Bilingual education has been a politicized topic of debate for years. There are many whom support bilingual education being incorporated into students’ curriculums while others are adamant that it should not be a part of the classroom. Those that are opponents of bilingual education seem to fear the idea of students being exposed to a second language or becoming proficient in two languages. Bilingual education has many dimensions and definitions, which can cause some confusion, but the benefits of its inclusion into student’s curriculum are irrefutable.
What Is Bilingual Education and How Did It Come About?
An encompassing definition of the term bilingual education is,
The use of two languages, one of which is English, as mediums of instruction for the same pupil population in a well-organized program, which encompasses all, or part of the curriculum and includes the study of the history and culture associated with the mother tongue. A complete program develops and maintains the children’s self-esteem and a legitimate pride in both cultures. (Blanco 1977, p.123).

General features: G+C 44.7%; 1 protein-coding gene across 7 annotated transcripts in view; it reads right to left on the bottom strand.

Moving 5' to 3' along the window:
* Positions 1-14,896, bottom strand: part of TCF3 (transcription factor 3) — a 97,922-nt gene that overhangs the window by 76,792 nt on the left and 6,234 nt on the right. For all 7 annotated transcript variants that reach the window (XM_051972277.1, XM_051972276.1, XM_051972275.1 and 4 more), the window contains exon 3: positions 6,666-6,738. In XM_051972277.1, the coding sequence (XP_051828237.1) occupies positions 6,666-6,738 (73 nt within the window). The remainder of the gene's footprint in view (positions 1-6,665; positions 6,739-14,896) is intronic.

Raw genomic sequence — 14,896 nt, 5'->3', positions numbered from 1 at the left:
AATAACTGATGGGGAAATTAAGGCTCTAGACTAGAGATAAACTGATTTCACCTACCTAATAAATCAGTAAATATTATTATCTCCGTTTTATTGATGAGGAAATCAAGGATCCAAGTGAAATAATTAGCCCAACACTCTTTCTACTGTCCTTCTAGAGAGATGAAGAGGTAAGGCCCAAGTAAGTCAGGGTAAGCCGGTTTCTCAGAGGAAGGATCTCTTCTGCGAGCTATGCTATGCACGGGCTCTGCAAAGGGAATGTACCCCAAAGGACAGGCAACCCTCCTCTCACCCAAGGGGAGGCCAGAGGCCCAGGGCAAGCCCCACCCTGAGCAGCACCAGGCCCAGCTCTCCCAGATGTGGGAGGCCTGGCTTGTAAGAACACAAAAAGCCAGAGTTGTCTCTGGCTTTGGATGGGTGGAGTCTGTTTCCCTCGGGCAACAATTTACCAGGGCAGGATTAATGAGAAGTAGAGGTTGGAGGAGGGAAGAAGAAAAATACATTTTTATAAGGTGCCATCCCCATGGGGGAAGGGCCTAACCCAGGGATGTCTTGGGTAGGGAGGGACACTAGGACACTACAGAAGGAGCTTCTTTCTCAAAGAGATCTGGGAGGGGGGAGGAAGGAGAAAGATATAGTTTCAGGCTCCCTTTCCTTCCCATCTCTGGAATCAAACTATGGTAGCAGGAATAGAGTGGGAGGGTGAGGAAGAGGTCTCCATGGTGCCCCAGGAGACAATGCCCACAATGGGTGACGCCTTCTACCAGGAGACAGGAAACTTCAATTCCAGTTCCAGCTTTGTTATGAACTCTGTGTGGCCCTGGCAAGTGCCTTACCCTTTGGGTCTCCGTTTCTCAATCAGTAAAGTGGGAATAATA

Bilingual Education began in the United States in the mid- 60’s. The time that the bilingual movement started coincided with the height of the civil-rights movement for African Americans. During this time there was a great outcry from Latino activist that protested against discrimination that led to a high drop out rate for Spanish speaking students. In 1968 congress approved a bill to aide in equal education opportunities, this was the Bilingual Education Act. Its intentions were merely to help Limited English Proficient (LEP) students become literate in English, today goals of Bilingual education have advanced (Porter 2003). On...
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